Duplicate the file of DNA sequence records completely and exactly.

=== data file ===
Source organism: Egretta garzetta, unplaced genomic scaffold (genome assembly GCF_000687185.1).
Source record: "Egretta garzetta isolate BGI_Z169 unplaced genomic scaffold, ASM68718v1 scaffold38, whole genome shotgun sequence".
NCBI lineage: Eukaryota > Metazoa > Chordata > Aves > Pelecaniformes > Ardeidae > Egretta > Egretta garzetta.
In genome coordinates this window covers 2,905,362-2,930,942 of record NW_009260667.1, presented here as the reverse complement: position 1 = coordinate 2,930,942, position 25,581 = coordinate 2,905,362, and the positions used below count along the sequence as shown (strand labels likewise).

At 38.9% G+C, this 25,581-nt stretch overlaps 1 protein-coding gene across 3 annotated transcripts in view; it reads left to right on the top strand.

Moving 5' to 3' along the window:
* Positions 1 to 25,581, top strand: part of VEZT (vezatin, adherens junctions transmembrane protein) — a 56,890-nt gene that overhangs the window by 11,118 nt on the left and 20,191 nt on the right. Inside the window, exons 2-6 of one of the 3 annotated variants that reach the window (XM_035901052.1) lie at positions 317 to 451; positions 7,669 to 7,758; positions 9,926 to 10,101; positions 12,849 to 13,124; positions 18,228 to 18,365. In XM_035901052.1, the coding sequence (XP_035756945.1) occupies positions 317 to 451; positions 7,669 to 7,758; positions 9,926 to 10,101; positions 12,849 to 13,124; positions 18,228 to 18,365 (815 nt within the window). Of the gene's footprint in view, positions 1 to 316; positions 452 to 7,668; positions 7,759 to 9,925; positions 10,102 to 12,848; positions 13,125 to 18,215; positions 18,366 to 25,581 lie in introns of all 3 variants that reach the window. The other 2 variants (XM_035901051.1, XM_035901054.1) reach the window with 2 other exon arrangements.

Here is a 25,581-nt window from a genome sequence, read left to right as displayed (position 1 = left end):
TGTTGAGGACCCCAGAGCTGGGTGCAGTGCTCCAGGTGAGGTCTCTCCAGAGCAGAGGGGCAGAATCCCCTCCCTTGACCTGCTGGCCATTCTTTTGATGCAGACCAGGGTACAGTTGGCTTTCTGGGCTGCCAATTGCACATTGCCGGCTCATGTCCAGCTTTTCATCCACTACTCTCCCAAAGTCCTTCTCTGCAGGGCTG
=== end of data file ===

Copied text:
Source organism: Egretta garzetta, unplaced genomic scaffold (genome assembly GCF_000687185.1).
Source record: "Egretta garzetta isolate BGI_Z169 unplaced genomic scaffold, ASM68718v1 scaffold38, whole genome shotgun sequence".
NCBI lineage: Eukaryota > Metazoa > Chordata > Aves > Pelecaniformes > Ardeidae > Egretta > Egretta garzetta.
In genome coordinates this window covers 2,905,362-2,930,942 of record NW_009260667.1, presented here as the reverse complement: position 1 = coordinate 2,930,942, position 25,581 = coordinate 2,905,362, and the positions used below count along the sequence as shown (strand labels likewise).

At 38.9% G+C, this 25,581-nt stretch overlaps 1 protein-coding gene across 3 annotated transcripts in view; it reads left to right on the top strand.

Moving 5' to 3' along the window:
* Positions 1 to 25,581, top strand: part of VEZT (vezatin, adherens junctions transmembrane protein) — a 56,890-nt gene that overhangs the window by 11,118 nt on the left and 20,191 nt on the right. Inside the window, exons 2-6 of one of the 3 annotated variants that reach the window (XM_035901052.1) lie at positions 317 to 451; positions 7,669 to 7,758; positions 9,926 to 10,101; positions 12,849 to 13,124; positions 18,228 to 18,365. In XM_035901052.1, the coding sequence (XP_035756945.1) occupies positions 317 to 451; positions 7,669 to 7,758; positions 9,926 to 10,101; positions 12,849 to 13,124; positions 18,228 to 18,365 (815 nt within the window). Of the gene's footprint in view, positions 1 to 316; positions 452 to 7,668; positions 7,759 to 9,925; positions 10,102 to 12,848; positions 13,125 to 18,215; positions 18,366 to 25,581 lie in introns of all 3 variants that reach the window. The other 2 variants (XM_035901051.1, XM_035901054.1) reach the window with 2 other exon arrangements.

Here is a 25,581-nt window from a genome sequence, read left to right as displayed (position 1 = left end):
TGTTGAGGACCCCAGAGCTGGGTGCAGTGCTCCAGGTGAGGTCTCTCCAGAGCAGAGGGGCAGAATCCCCTCCCTTGACCTGCTGGCCATTCTTTTGATGCAGACCAGGGTACAGTTGGCTTTCTGGGCTGCCAATTGCACATTGCCGGCTCATGTCCAGCTTTTCATCCACTACTCTCCCAAAGTCCTTCTCTGCAGGGCTG